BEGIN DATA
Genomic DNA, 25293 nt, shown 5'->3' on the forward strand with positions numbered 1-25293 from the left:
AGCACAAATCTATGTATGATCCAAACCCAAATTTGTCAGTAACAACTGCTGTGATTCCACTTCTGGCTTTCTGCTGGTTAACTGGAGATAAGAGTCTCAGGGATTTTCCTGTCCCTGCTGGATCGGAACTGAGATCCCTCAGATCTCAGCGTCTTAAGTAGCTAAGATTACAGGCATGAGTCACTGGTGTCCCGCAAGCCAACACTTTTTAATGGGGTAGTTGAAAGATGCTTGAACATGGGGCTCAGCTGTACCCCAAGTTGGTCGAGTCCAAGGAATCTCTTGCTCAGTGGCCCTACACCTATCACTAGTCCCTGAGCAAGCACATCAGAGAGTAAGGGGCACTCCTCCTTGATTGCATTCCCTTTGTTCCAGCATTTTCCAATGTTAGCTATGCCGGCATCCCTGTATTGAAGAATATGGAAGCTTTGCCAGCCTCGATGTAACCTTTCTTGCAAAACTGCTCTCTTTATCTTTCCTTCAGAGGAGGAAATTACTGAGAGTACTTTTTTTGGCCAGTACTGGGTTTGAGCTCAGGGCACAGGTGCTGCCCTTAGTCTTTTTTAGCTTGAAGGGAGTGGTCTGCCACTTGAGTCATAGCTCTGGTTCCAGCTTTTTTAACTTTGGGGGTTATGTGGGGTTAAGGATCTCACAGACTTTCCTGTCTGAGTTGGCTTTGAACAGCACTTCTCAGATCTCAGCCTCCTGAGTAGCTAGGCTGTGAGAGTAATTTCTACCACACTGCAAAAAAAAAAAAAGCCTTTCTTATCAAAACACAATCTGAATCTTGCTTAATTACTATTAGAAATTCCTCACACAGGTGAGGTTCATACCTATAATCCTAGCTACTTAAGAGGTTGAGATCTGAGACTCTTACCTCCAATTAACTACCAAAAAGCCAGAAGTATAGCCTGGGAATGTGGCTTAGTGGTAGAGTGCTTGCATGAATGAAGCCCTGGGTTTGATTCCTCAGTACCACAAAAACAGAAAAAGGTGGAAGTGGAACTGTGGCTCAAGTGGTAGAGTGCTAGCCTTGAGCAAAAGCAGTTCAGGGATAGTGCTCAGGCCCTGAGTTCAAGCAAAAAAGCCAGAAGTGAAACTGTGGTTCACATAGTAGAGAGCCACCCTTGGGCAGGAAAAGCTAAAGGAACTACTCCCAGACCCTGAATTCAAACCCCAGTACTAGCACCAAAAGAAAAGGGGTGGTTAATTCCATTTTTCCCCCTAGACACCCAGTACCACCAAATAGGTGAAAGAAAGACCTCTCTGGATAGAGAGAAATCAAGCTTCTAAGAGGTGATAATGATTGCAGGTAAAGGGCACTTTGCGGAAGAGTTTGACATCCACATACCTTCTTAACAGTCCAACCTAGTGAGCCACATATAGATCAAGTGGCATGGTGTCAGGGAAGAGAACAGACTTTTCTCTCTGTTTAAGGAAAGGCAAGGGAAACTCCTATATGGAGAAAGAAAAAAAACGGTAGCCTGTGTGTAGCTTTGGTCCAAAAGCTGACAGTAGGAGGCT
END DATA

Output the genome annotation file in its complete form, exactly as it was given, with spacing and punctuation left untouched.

Genomic DNA, 25293 nt, shown 5'->3' on the forward strand with positions numbered 1-25293 from the left:
AGCACAAATCTATGTATGATCCAAACCCAAATTTGTCAGTAACAACTGCTGTGATTCCACTTCTGGCTTTCTGCTGGTTAACTGGAGATAAGAGTCTCAGGGATTTTCCTGTCCCTGCTGGATCGGAACTGAGATCCCTCAGATCTCAGCGTCTTAAGTAGCTAAGATTACAGGCATGAGTCACTGGTGTCCCGCAAGCCAACACTTTTTAATGGGGTAGTTGAAAGATGCTTGAACATGGGGCTCAGCTGTACCCCAAGTTGGTCGAGTCCAAGGAATCTCTTGCTCAGTGGCCCTACACCTATCACTAGTCCCTGAGCAAGCACATCAGAGAGTAAGGGGCACTCCTCCTTGATTGCATTCCCTTTGTTCCAGCATTTTCCAATGTTAGCTATGCCGGCATCCCTGTATTGAAGAATATGGAAGCTTTGCCAGCCTCGATGTAACCTTTCTTGCAAAACTGCTCTCTTTATCTTTCCTTCAGAGGAGGAAATTACTGAGAGTACTTTTTTTGGCCAGTACTGGGTTTGAGCTCAGGGCACAGGTGCTGCCCTTAGTCTTTTTTAGCTTGAAGGGAGTGGTCTGCCACTTGAGTCATAGCTCTGGTTCCAGCTTTTTTAACTTTGGGGGTTATGTGGGGTTAAGGATCTCACAGACTTTCCTGTCTGAGTTGGCTTTGAACAGCACTTCTCAGATCTCAGCCTCCTGAGTAGCTAGGCTGTGAGAGTAATTTCTACCACACTGCAAAAAAAAAAAAAGCCTTTCTTATCAAAACACAATCTGAATCTTGCTTAATTACTATTAGAAATTCCTCACACAGGTGAGGTTCATACCTATAATCCTAGCTACTTAAGAGGTTGAGATCTGAGACTCTTACCTCCAATTAACTACCAAAAAGCCAGAAGTATAGCCTGGGAATGTGGCTTAGTGGTAGAGTGCTTGCATGAATGAAGCCCTGGGTTTGATTCCTCAGTACCACAAAAACAGAAAAAGGTGGAAGTGGAACTGTGGCTCAAGTGGTAGAGTGCTAGCCTTGAGCAAAAGCAGTTCAGGGATAGTGCTCAGGCCCTGAGTTCAAGCAAAAAAGCCAGAAGTGAAACTGTGGTTCACATAGTAGAGAGCCACCCTTGGGCAGGAAAAGCTAAAGGAACTACTCCCAGACCCTGAATTCAAACCCCAGTACTAGCACCAAAAGAAAAGGGGTGGTTAATTCCATTTTTCCCCCTAGACACCCAGTACCACCAAATAGGTGAAAGAAAGACCTCTCTGGATAGAGAGAAATCAAGCTTCTAAGAGGTGATAATGATTGCAGGTAAAGGGCACTTTGCGGAAGAGTTTGACATCCACATACCTTCTTAACAGTCCAACCTAGTGAGCCACATATAGATCAAGTGGCATGGTGTCAGGGAAGAGAACAGACTTTTCTCTCTGTTTAAGGAAAGGCAAGGGAAACTCCTATATGGAGAAAGAAAAAAAACGGTAGCCTGTGTGTAGCTTTGGTCCAAAAGCTGACAGTAGGAGGCT